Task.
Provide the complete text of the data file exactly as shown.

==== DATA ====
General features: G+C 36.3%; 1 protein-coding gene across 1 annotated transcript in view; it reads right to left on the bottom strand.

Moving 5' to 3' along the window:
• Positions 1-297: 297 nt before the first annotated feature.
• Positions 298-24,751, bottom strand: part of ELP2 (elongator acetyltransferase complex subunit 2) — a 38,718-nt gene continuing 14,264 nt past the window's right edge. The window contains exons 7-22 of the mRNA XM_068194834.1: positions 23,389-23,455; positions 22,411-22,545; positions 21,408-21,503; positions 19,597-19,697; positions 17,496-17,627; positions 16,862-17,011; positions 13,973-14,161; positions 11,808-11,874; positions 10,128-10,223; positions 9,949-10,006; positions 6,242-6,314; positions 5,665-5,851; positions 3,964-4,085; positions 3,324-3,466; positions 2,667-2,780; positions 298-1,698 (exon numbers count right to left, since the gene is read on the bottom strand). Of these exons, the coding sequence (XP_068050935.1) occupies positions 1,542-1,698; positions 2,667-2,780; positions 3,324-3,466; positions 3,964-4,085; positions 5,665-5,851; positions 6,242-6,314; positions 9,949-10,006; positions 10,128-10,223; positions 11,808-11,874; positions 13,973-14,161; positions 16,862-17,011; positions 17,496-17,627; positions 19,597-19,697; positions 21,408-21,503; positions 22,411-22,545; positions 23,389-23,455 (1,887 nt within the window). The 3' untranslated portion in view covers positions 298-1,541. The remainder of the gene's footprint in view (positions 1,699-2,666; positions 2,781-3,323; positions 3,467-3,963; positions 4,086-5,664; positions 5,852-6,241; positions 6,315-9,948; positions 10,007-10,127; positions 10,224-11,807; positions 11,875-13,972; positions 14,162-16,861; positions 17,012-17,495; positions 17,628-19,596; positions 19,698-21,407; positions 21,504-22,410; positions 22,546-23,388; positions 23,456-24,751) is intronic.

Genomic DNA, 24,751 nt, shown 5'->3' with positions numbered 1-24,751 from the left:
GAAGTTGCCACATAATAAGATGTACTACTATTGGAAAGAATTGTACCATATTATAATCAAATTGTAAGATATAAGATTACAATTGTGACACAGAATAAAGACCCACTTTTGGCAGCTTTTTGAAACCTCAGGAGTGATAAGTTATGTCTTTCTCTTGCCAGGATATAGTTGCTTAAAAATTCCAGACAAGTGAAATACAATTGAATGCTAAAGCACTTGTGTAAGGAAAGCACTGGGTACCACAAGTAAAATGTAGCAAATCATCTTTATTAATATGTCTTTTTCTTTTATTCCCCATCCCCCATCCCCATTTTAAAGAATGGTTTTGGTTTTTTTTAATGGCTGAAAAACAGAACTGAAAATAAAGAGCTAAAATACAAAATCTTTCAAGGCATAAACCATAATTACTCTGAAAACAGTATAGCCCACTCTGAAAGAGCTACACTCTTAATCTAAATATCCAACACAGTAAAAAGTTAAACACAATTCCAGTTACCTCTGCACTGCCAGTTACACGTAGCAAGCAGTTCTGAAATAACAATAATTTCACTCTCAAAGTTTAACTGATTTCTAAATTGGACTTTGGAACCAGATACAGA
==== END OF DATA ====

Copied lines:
General features: G+C 36.3%; 1 protein-coding gene across 1 annotated transcript in view; it reads right to left on the bottom strand.

Moving 5' to 3' along the window:
• Positions 1-297: 297 nt before the first annotated feature.
• Positions 298-24,751, bottom strand: part of ELP2 (elongator acetyltransferase complex subunit 2) — a 38,718-nt gene continuing 14,264 nt past the window's right edge. The window contains exons 7-22 of the mRNA XM_068194834.1: positions 23,389-23,455; positions 22,411-22,545; positions 21,408-21,503; positions 19,597-19,697; positions 17,496-17,627; positions 16,862-17,011; positions 13,973-14,161; positions 11,808-11,874; positions 10,128-10,223; positions 9,949-10,006; positions 6,242-6,314; positions 5,665-5,851; positions 3,964-4,085; positions 3,324-3,466; positions 2,667-2,780; positions 298-1,698 (exon numbers count right to left, since the gene is read on the bottom strand). Of these exons, the coding sequence (XP_068050935.1) occupies positions 1,542-1,698; positions 2,667-2,780; positions 3,324-3,466; positions 3,964-4,085; positions 5,665-5,851; positions 6,242-6,314; positions 9,949-10,006; positions 10,128-10,223; positions 11,808-11,874; positions 13,973-14,161; positions 16,862-17,011; positions 17,496-17,627; positions 19,597-19,697; positions 21,408-21,503; positions 22,411-22,545; positions 23,389-23,455 (1,887 nt within the window). The 3' untranslated portion in view covers positions 298-1,541. The remainder of the gene's footprint in view (positions 1,699-2,666; positions 2,781-3,323; positions 3,467-3,963; positions 4,086-5,664; positions 5,852-6,241; positions 6,315-9,948; positions 10,007-10,127; positions 10,224-11,807; positions 11,875-13,972; positions 14,162-16,861; positions 17,012-17,495; positions 17,628-19,596; positions 19,698-21,407; positions 21,504-22,410; positions 22,546-23,388; positions 23,456-24,751) is intronic.

Genomic DNA, 24,751 nt, shown 5'->3' with positions numbered 1-24,751 from the left:
GAAGTTGCCACATAATAAGATGTACTACTATTGGAAAGAATTGTACCATATTATAATCAAATTGTAAGATATAAGATTACAATTGTGACACAGAATAAAGACCCACTTTTGGCAGCTTTTTGAAACCTCAGGAGTGATAAGTTATGTCTTTCTCTTGCCAGGATATAGTTGCTTAAAAATTCCAGACAAGTGAAATACAATTGAATGCTAAAGCACTTGTGTAAGGAAAGCACTGGGTACCACAAGTAAAATGTAGCAAATCATCTTTATTAATATGTCTTTTTCTTTTATTCCCCATCCCCCATCCCCATTTTAAAGAATGGTTTTGGTTTTTTTTAATGGCTGAAAAACAGAACTGAAAATAAAGAGCTAAAATACAAAATCTTTCAAGGCATAAACCATAATTACTCTGAAAACAGTATAGCCCACTCTGAAAGAGCTACACTCTTAATCTAAATATCCAACACAGTAAAAAGTTAAACACAATTCCAGTTACCTCTGCACTGCCAGTTACACGTAGCAAGCAGTTCTGAAATAACAATAATTTCACTCTCAAAGTTTAACTGATTTCTAAATTGGACTTTGGAACCAGATACAGA